The Slatest

Gun Rights Groups Plan Mock Mass Shooting at Univ. of Texas to Show the Need for More Guns

With a toy side arm two year old Arianna Ludlun holds a sign at a gun rights rally and march at the Utah State Capitol on March 2, 2013 in Salt Lake City, Utah.

Photo by George Frey/Getty Images

There have been two high-profile mass shootings in the U.S. in the last two weeks alone—in Colorado Springs and San Bernardino. It’s already a tough enough time to read the news each day and then you come across this story intro from the Austin American-Statesman: “Gun rights groups say they will conduct a mock mass shooting this weekend at the University of Texas campus as they try to end gun-free zones.” It’s finals week, after all. Where to begin?

For starters, here’s what this totally appropriate, tasteful simulation of a massacre on a college campus where students strapped on holsters before walking to class would look like (from the American-Statesman):

The Open Carry Walk and Crisis Performance Event will involve actors “shot” by perpetrators armed with cardboard weapons, said Matthew Short, a spokesman for the gun rights groups Come and Take It Texas and “It’s a fake mass shooting, and we’ll use fake blood,” he said. He said gun noises will be blared from bullhorns. Other people will then play the role of rescuers, also armed with cardboard weapons… Asked if he was worried the demonstration, which will be preceded by a walk through Austin with loaded weapons might appear in bad taste following the mass shootings in San Bernardino and Paris, Short said: “Not at all. People were able to be murdered people because no one was armed.”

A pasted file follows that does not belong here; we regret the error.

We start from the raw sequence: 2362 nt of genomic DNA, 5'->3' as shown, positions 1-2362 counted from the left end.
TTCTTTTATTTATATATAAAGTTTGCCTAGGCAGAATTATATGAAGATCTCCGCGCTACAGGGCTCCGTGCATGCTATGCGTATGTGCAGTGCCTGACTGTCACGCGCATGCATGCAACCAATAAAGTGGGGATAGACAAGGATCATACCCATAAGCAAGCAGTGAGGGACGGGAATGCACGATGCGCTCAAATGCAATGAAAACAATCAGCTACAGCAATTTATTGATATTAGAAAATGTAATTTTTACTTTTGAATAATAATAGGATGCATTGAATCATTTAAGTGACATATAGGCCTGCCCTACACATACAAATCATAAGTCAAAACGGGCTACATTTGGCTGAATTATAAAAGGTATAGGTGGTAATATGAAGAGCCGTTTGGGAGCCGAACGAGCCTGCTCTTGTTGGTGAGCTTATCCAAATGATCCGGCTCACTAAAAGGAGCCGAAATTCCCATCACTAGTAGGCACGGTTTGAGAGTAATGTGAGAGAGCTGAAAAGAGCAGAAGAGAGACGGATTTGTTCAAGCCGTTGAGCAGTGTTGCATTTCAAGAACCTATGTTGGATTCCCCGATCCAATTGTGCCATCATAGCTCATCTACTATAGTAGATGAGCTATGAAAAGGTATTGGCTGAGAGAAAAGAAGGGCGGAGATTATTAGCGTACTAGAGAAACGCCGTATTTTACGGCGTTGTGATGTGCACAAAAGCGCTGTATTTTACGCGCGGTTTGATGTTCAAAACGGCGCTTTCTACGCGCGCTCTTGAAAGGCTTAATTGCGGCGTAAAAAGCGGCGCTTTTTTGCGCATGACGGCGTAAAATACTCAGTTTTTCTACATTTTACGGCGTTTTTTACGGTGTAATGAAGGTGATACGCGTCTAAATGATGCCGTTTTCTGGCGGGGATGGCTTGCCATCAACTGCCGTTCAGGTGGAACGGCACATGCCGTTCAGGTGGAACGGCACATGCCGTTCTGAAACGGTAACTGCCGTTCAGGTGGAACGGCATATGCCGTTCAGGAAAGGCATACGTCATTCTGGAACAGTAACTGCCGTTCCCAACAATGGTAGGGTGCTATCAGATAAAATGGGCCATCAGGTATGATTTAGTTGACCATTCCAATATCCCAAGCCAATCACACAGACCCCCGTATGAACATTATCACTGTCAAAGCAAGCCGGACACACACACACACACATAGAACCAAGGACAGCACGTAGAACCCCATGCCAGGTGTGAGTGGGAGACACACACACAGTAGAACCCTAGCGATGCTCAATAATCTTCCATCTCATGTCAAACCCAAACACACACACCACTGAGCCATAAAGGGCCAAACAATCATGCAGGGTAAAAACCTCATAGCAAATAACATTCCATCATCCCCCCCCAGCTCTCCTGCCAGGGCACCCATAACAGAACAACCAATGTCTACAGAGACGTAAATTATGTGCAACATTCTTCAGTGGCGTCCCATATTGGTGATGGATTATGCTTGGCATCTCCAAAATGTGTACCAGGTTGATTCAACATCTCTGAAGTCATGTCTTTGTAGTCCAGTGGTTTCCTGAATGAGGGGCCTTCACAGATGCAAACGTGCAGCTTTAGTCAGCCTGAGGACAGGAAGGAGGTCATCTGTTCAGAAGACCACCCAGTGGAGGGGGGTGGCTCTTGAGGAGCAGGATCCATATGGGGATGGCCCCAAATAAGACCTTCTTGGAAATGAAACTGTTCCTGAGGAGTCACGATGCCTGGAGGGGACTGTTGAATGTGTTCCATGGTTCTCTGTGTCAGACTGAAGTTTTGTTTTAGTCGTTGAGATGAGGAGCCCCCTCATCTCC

The scenario the group wants to act out isn’t as far fetched as you might think, as new state laws will allow students at UT to carry firearms to class or in their dorms beginning in August; those with a concealed handgun permit can already carry on certain parts of campus. As you can imagine, the university wasn’t happy with the idea of a mock shooting (by non-students) as a form of protest and said the groups could face criminal trespassing charges for staging it on campus. Come And Take It Texas founder Murdoch Pizgatti told the Dallas Morning News “we’re not planning on disrupting or panicking people” and that they would hold the mock mass shooting adjacent to campus instead.